Beyond these temporary sensations, according to Dr. Amishi Jha, PhD of the University of Miami, there is evidence that regular meditation helps people develop greater executive control over the mind, even in unusually stressful circumstances.
In Body & Brain centers, our classes are designed with a specific flow to help prepare you for meditation. The first step is to activate energy with simple but vigorous movements. Next comes deep stretching to circulate energy and calm the mind, and then breathing exercises to develop focus and accumulate energy. This flow is designed to help you to release stress, improve your internal energy balance and increase mindfulness. Afterward, it will be easier to calm your brainwaves during meditation.
If you can only take a brief break to calm your brain, try this! Find a quiet place to sit, close your eyes and take three slow deep breaths in and out. Do your best to fill your lungs and then fully exhale. Place your hand under your nose, without touching your face. Take a relaxed breath in, breathe out through your nose, and feel the breath on your hand while focusing on gratitude.
• Sit comfortably, with your spine tall and chest open.
• Focus on your lower abdomen, place your hands gently below your belly button, and close your eyes.
• Breathe in slowly through your nose, expanding your lower abdomen.
• Breathe out through your nose naturally, pulling your belly back slowly toward your spine, feeling the muscles contract.
• If you have difficulty focusing, count your breaths. Focus on the feeling of your body, feeling warmth and strength in your core.
This meditation, often called jigam, is a part of many Body & Brain classes. It's an easy meditation that you can do at home. Choose a quiet time and place where interruptions are unlikely.
• Prepare: For best results at home, make sure you're warmed up by doing some active exercise, like squats, for one minute. Follow that with a few deep stretches. Then, shake out your arms, hands, legs and feet, until your hands and feet feel warmer. Sit down and shake your head lightly side-to-side to help you stop thinking and clear your mind.
• Relax: Sit comfortably with your back tall, chest open and shoulders relaxed. Clap your hands together 5 times, then rub your palms rapidly, making your hands hot. Stop, relax your shoulders again, hold your hands facing each other in front of your body and separate your hands slightly.
• Feel without thinking: Close your eyes and feel the energy inside your hands and between them. Allow your hands to float slightly apart as you breathe in naturally, focusing on the energy field between your hands. As you breathe out, allow your hands to float back toward each other again, as though magnetically attracted.
Many Body & Brain centers teach this kind of mindful walking as a warm-up before class. To try it, simply bring your attention to the ball of the foot (feeling the 'yongchun' pressure point) as each foot meets the floor. Walk calmly and comfortably, with the spine upright, chest open, moving calmly and with balance. For many people, longevity walking is most enjoyable when practiced outdoors, in Nature.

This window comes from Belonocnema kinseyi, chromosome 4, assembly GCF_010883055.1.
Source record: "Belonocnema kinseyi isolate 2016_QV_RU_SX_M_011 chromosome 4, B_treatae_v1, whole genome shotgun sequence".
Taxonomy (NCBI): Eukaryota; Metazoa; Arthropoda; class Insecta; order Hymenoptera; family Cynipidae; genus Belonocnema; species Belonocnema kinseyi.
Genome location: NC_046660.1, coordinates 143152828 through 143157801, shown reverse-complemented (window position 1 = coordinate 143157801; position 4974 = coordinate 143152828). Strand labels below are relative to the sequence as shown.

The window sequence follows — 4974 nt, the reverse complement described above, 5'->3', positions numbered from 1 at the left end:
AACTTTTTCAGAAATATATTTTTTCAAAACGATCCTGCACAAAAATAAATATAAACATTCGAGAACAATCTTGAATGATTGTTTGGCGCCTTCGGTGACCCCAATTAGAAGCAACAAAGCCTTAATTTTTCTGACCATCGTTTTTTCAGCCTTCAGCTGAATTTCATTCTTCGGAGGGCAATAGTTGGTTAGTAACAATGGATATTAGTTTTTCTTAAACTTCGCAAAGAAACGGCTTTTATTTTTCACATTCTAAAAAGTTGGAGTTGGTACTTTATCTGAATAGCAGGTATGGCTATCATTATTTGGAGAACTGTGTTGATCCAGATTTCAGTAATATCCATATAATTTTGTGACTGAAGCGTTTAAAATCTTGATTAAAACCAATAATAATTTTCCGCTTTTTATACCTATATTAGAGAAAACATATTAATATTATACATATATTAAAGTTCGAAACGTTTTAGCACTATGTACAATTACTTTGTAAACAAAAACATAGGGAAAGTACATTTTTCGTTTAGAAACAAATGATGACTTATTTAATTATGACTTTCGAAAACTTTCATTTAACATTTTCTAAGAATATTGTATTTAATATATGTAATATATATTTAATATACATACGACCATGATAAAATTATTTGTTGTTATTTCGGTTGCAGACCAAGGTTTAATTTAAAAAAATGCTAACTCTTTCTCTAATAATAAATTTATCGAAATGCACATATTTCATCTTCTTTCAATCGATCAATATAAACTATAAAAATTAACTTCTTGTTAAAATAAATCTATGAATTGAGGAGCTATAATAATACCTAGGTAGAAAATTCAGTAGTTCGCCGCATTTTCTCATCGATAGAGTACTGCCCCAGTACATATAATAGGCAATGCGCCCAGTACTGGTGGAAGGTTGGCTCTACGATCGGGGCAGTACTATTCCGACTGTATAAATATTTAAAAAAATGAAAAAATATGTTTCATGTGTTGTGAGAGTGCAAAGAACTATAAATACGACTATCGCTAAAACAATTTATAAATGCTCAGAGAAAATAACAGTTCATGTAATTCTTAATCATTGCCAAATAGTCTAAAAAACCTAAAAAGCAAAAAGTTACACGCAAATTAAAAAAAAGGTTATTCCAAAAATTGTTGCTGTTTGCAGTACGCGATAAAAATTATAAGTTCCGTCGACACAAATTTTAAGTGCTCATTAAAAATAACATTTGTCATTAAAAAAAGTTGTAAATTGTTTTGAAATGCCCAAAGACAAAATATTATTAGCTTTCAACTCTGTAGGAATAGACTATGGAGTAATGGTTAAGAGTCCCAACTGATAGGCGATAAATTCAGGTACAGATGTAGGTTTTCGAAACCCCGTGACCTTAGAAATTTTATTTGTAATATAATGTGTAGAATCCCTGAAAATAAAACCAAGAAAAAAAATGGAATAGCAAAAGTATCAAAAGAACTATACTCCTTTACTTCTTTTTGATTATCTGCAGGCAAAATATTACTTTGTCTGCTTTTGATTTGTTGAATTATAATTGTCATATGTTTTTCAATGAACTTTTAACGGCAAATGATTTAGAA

There are many meditative variations for longevity walking, such as counting the number of breaths in and out for each step, gradually elongating and slowing your breathing. Instead of rushing through Nature, feel your eyes and ears acting like open windows through which Nature comes to you. Feel the sights and sounds of Nature around you. Feel your mind becoming calmer and clearer.
Qigong simply means “the study of energy.” It is a standing meditation practice in which the whole body moves with a sense of flowing energy. Many Body & Brain centers offer on-line classes that provide a simple introduction to this kind of meditation.
Deeper qigong practice can be learned through regional workshops and national retreats (ask your center manager about these). Try this short guided qigong meditation video to see how you like this version of mindful meditation.
If you want to spend some dedicated time learning to meditate more deeply, check out the new Body & Brain live online workshops. Mindfulness and meditation are core elements of these online workshops, and they offer you the chance to practice with some of the finest instructors in the country without leaving home.
Looking ahead, you can start planning for a future meditation retreat to better connect with yourself and Nature. Body & Brain offers weekend and week-long meditation retreats in the U.S. and internationally, also under the guidance of expert instructors. Ask your center manager for more information, and begin looking forward to a new mindfulness adventure.
Connect, Ilchi Lee, 2019, Best Life Media.
“Sensing Energy for Quieting the Mind” guided video version, based on the book Connect.
The Power Brain, Ilchi Lee, 2016, Best Life Media.
Principles of Brain Management, Ilchi Lee, 2007, Best Life Media.
Body & Brain TV (free) , offering quick classes on a wide variety of topics, like the dynamic meditations in the video “Seven Meditation Tips for Digestion.”
Brain Education TV (free), brain health topics including guided meditations.
Change Your Energy website (free or low-cost), with a large repository of classes, courses and blogs, including guided meditations.
Brain Recharge meditation app – see review here.